The main road from Ngong Town to Kona Baridi is badly potholed at the moment, so we took the winding route that follows the base of the Ngong Hills and passes Finch Hatton’s grave. Do stop off and see the grave (marked ‘Denny’s grave’) on the way home. A slightly bizarre experience since the landowner has hedged around the plot, charges an entry fee and has a slightly odd patter about the history of the place, but still very worth doing – especially if you can still picture that bit in the movie when they are at the funeral on open plains overlooking Karen, lions roaming.
3.Picnic at The Nairobi National Park
This is a must, especially before the elevated section of SGR railway construction crossing the Nairobi National Park begins (in January 2017 if not before!). It’s dry now, so easy to drive about, but be aware that during the rainy season the roads get very rutted and can be tricky for smaller cars to navigate over. There are 3 or 4 picnic points where everyone can get out of the car and run around. You can also take a guided walk at the hippo pools at the far end of the park. (watch out for the Baboon cliffs/Mokoyeti picnic point. Baboons are cheeky beasts. We had one rampaging in our car once. Not fun).
It’s a good idea to either go for an early game drive and then bring brunch with you, or take a later evening picnic as it’s hard to spot animals during the middle of the day. People tend not to scrimp on their picnics and often bring a gas burner to cook bacon and eggs or sausages (tip: accompany picnic savvy friends and reap the benefits!). The loos (if there are any) are long drop affairs, so not much fun. We often spot lion or rhino as we drive out of the park but just driving about looking at zebra and giraffe is still very special. Again, buying a map is worthwhile. You can see the city skyline as you drive about and it looks reassuringly far away.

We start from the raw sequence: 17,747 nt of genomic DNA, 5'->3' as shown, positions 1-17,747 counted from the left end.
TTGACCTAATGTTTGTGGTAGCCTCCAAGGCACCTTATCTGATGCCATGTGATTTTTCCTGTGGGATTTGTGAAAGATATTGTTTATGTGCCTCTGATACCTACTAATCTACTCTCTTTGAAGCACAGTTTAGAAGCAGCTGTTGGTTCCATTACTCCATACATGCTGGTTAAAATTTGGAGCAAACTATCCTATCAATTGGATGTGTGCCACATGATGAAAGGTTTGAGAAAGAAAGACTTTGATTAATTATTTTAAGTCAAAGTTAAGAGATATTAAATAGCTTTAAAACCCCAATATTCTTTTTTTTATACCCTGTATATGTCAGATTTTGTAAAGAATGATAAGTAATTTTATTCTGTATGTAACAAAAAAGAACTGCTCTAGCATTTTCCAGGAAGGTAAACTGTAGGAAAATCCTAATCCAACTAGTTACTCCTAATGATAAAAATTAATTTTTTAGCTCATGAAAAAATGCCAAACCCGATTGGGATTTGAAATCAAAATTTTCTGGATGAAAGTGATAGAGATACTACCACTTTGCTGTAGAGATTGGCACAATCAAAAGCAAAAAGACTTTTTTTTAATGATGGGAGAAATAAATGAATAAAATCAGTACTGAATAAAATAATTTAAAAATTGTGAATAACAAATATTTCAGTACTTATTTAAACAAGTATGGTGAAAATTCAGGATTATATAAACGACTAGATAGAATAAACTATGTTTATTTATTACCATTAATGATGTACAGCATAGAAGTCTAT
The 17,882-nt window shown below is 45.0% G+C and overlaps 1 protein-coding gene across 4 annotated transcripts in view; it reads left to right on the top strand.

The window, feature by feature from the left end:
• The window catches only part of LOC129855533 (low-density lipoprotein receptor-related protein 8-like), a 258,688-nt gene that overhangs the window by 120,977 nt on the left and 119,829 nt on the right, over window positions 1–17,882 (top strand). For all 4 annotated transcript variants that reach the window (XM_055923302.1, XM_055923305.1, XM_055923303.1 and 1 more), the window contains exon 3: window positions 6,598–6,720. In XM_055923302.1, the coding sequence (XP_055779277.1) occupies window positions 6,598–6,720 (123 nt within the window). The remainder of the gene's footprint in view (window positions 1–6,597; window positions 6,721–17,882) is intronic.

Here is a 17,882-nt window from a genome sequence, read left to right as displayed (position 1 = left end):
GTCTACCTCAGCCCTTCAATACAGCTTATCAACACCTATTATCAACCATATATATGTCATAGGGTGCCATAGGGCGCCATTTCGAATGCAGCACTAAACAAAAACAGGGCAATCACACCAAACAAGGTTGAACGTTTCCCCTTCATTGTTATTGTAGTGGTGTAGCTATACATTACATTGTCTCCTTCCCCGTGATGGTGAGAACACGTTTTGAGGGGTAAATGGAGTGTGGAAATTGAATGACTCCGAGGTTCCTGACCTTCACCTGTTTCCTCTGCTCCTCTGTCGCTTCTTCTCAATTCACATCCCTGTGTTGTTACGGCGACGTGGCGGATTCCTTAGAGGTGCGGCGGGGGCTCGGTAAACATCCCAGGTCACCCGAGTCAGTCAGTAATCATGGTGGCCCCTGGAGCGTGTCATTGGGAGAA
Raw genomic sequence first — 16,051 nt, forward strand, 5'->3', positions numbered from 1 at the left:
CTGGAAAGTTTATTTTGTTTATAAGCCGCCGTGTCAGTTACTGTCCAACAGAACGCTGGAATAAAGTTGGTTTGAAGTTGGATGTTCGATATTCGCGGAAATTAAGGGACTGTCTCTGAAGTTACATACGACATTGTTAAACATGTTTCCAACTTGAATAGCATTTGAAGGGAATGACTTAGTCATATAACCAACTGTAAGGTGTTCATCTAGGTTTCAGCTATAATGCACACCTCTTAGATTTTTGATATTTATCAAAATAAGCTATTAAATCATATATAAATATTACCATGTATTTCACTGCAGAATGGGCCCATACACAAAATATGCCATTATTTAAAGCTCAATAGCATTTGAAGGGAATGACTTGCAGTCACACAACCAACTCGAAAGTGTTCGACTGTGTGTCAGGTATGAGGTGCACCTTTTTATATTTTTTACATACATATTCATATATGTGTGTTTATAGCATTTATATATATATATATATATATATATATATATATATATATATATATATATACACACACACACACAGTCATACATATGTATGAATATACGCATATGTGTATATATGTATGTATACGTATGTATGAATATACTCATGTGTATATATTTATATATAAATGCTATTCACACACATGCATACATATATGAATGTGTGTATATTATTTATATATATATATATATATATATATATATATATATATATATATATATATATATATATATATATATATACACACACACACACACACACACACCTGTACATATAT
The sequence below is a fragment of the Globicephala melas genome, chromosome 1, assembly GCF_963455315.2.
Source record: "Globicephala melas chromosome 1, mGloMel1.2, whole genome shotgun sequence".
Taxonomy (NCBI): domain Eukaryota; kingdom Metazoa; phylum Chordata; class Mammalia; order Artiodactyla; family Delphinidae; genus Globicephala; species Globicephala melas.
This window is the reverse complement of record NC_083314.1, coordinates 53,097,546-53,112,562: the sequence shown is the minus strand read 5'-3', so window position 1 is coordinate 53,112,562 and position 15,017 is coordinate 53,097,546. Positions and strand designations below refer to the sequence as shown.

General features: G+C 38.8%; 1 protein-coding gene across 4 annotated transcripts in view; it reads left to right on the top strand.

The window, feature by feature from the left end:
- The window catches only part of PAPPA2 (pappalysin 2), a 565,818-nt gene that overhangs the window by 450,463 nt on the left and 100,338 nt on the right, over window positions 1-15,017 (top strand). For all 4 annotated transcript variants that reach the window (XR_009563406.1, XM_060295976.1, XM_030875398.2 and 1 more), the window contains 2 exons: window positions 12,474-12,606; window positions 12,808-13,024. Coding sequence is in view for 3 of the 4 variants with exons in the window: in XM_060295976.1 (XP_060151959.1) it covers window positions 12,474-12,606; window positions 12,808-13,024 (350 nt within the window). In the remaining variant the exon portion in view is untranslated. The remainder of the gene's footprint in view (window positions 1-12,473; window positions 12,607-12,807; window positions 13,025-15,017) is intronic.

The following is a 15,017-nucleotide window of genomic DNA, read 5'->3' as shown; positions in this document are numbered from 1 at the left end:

Nairobi National Park link: Entry for residents: adults 1,200/-, kids 600/-. There’s an additional vehicle fee of around 500/-.
Ice skating and Africa are not normally connected in the same sentence but yes, it is possible to skate in Nairobi! Fun for all of the family and now even more accessible on high days and holidays thanks to the new Southern bypass connecting to Mombasa Road. The solar ice rink is inside the Panari Sky Centre. There are little penguins and the ice skating equivalent of zimmer frames for beginners (me). And apparently Nairobi now has a pretty good ice hockey team. Remember to take warm clothes and thick socks. If skating is not your thing, why not try the Bluesky rock climbing wall at Diamond Plaza? Both of the above can be booked for kids parties.
*Note- Bluesky Climbing have also put a fun, outdoor climbing wall up The Purdy Arms, Karen, which opened in July 2016. 500/- to climb. Discovered it yesterday. Lots of fun.
Also recommended: The Giraffe Centre, Karen Blixen museum and the Sheldrick elephant orphange – but these just take an hour so are not really eligible as suggestions for a ‘day out’. Heading out of town to Hells Gate National Park in Naivasha is defintely worth a trip (hike and climb Fischer’s Tower), or even climbing Mount Longonot is fun, but that’s a post for another day. Also, do note that items one and two work really well for dogs. Have you got any suggestions for a great Nairobi family day out? Anyone been to Paradise Lost recently?
Mama Mgeni – Climb Bluesky